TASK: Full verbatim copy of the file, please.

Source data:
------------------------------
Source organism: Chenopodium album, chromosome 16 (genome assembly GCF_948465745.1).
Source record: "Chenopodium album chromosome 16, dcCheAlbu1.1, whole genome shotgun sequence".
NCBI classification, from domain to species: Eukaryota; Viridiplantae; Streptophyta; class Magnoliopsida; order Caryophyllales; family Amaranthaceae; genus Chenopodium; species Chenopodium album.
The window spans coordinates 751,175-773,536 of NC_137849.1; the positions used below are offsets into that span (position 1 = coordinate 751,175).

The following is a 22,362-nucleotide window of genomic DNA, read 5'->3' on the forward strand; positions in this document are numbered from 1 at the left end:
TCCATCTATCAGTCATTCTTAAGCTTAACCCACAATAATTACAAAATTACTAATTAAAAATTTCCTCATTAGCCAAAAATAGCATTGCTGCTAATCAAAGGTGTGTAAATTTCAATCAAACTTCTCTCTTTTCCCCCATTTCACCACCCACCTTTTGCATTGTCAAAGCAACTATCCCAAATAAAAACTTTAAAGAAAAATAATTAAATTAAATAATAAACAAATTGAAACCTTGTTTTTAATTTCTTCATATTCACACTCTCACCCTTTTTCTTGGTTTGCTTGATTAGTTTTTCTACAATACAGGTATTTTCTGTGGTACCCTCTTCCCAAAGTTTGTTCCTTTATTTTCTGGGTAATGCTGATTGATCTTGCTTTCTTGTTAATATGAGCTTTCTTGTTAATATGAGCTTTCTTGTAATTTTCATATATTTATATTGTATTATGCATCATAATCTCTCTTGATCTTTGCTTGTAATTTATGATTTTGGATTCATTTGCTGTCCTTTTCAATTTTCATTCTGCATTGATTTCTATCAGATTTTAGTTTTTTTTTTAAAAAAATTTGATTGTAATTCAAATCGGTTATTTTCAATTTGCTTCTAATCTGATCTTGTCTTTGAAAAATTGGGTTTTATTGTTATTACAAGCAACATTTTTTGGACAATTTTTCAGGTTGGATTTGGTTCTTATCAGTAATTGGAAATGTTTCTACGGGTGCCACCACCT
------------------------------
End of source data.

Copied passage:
Source organism: Chenopodium album, chromosome 16 (genome assembly GCF_948465745.1).
Source record: "Chenopodium album chromosome 16, dcCheAlbu1.1, whole genome shotgun sequence".
NCBI classification, from domain to species: Eukaryota; Viridiplantae; Streptophyta; class Magnoliopsida; order Caryophyllales; family Amaranthaceae; genus Chenopodium; species Chenopodium album.
The window spans coordinates 751,175-773,536 of NC_137849.1; the positions used below are offsets into that span (position 1 = coordinate 751,175).

The following is a 22,362-nucleotide window of genomic DNA, read 5'->3' on the forward strand; positions in this document are numbered from 1 at the left end:
TCCATCTATCAGTCATTCTTAAGCTTAACCCACAATAATTACAAAATTACTAATTAAAAATTTCCTCATTAGCCAAAAATAGCATTGCTGCTAATCAAAGGTGTGTAAATTTCAATCAAACTTCTCTCTTTTCCCCCATTTCACCACCCACCTTTTGCATTGTCAAAGCAACTATCCCAAATAAAAACTTTAAAGAAAAATAATTAAATTAAATAATAAACAAATTGAAACCTTGTTTTTAATTTCTTCATATTCACACTCTCACCCTTTTTCTTGGTTTGCTTGATTAGTTTTTCTACAATACAGGTATTTTCTGTGGTACCCTCTTCCCAAAGTTTGTTCCTTTATTTTCTGGGTAATGCTGATTGATCTTGCTTTCTTGTTAATATGAGCTTTCTTGTTAATATGAGCTTTCTTGTAATTTTCATATATTTATATTGTATTATGCATCATAATCTCTCTTGATCTTTGCTTGTAATTTATGATTTTGGATTCATTTGCTGTCCTTTTCAATTTTCATTCTGCATTGATTTCTATCAGATTTTAGTTTTTTTTTTAAAAAAATTTGATTGTAATTCAAATCGGTTATTTTCAATTTGCTTCTAATCTGATCTTGTCTTTGAAAAATTGGGTTTTATTGTTATTACAAGCAACATTTTTTGGACAATTTTTCAGGTTGGATTTGGTTCTTATCAGTAATTGGAAATGTTTCTACGGGTGCCACCACCT